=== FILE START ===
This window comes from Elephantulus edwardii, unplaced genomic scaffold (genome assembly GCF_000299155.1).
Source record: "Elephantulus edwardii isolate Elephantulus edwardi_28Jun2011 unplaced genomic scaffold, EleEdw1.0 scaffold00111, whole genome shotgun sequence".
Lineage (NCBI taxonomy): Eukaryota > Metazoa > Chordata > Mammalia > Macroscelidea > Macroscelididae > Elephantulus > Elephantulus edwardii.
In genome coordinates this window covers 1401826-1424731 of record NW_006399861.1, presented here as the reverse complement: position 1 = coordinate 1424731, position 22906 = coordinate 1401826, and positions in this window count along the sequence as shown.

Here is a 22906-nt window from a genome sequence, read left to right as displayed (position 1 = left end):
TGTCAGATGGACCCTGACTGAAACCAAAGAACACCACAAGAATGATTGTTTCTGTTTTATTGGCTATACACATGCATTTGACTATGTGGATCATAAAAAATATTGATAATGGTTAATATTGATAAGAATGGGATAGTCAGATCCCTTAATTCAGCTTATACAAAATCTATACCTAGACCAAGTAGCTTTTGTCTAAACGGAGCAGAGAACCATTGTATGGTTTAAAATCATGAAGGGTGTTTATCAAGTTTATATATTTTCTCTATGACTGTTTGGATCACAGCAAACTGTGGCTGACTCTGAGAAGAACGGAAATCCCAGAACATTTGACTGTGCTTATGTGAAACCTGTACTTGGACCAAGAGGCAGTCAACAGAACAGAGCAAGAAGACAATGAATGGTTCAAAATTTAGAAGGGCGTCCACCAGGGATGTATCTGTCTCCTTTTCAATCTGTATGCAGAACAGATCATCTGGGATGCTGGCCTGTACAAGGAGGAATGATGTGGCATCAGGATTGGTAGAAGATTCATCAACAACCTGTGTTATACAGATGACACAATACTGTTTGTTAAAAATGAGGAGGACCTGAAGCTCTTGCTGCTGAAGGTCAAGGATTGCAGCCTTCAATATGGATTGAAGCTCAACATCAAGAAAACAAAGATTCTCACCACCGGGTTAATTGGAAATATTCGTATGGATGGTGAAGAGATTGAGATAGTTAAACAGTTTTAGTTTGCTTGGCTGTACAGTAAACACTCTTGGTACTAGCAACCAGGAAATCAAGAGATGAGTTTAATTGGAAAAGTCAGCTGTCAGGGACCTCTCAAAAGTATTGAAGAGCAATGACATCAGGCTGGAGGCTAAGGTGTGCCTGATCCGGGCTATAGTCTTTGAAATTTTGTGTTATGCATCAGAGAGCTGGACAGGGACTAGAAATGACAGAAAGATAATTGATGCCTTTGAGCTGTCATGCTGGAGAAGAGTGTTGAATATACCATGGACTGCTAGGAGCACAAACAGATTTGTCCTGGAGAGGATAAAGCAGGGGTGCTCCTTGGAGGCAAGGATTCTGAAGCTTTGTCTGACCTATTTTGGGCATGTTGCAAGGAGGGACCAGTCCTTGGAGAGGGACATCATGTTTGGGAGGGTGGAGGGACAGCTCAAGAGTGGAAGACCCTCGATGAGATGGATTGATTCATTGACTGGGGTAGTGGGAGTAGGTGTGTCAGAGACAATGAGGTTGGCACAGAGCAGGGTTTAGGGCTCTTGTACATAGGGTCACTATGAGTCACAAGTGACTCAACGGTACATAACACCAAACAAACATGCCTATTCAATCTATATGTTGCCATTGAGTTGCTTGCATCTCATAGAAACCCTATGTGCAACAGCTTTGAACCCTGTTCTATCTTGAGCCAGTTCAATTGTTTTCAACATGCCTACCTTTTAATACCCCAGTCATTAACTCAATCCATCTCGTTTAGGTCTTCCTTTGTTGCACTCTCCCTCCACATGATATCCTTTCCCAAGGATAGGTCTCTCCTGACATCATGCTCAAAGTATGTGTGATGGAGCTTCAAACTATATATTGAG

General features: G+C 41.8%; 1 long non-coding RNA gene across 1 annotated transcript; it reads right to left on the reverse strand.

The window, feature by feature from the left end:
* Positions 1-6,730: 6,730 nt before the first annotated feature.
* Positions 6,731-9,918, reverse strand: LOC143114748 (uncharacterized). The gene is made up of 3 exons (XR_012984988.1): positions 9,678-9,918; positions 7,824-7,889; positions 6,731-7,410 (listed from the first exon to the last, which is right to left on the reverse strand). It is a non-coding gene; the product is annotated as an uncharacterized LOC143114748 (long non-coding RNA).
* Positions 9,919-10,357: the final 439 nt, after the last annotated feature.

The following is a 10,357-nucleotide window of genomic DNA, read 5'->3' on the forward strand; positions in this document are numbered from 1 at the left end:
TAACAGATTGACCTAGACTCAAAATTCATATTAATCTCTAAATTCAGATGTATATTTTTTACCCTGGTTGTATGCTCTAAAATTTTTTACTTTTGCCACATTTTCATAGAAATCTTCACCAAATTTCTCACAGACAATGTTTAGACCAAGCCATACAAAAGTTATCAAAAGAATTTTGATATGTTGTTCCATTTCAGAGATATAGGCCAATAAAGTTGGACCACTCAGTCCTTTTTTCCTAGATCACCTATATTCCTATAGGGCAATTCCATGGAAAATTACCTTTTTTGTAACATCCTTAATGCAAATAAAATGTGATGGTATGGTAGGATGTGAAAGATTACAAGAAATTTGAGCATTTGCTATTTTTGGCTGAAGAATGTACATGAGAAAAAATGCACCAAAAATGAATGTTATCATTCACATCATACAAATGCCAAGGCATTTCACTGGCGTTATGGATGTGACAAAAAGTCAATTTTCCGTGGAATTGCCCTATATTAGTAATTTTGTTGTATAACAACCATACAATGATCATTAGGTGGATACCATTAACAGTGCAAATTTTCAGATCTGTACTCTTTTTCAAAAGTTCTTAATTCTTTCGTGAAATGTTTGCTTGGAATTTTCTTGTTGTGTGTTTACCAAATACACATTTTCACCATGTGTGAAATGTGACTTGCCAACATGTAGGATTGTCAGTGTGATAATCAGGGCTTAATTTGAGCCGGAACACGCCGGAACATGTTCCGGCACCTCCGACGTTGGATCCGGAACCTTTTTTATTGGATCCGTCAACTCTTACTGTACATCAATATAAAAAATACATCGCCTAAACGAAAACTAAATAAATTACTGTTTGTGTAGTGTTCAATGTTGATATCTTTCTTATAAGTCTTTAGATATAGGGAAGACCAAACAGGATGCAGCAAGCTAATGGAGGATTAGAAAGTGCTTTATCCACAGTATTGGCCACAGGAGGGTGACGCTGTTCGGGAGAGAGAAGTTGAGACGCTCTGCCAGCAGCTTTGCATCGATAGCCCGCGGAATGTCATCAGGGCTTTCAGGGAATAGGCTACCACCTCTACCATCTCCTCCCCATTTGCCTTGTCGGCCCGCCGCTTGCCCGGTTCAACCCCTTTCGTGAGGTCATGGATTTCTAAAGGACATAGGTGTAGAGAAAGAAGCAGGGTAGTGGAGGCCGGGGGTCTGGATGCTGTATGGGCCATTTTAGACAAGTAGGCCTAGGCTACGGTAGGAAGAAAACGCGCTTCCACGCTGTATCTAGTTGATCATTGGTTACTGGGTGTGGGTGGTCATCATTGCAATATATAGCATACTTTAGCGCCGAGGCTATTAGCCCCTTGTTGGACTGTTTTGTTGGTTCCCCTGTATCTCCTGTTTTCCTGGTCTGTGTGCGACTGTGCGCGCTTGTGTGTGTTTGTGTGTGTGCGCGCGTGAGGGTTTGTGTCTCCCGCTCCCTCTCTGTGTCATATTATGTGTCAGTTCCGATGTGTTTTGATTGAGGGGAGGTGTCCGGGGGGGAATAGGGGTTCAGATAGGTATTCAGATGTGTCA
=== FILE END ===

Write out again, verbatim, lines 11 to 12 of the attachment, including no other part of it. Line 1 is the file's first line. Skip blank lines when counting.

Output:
* Positions 9,919-10,357: the final 439 nt, after the last annotated feature.

The following is a 10,357-nucleotide window of genomic DNA, read 5'->3' on the forward strand; positions in this document are numbered from 1 at the left end: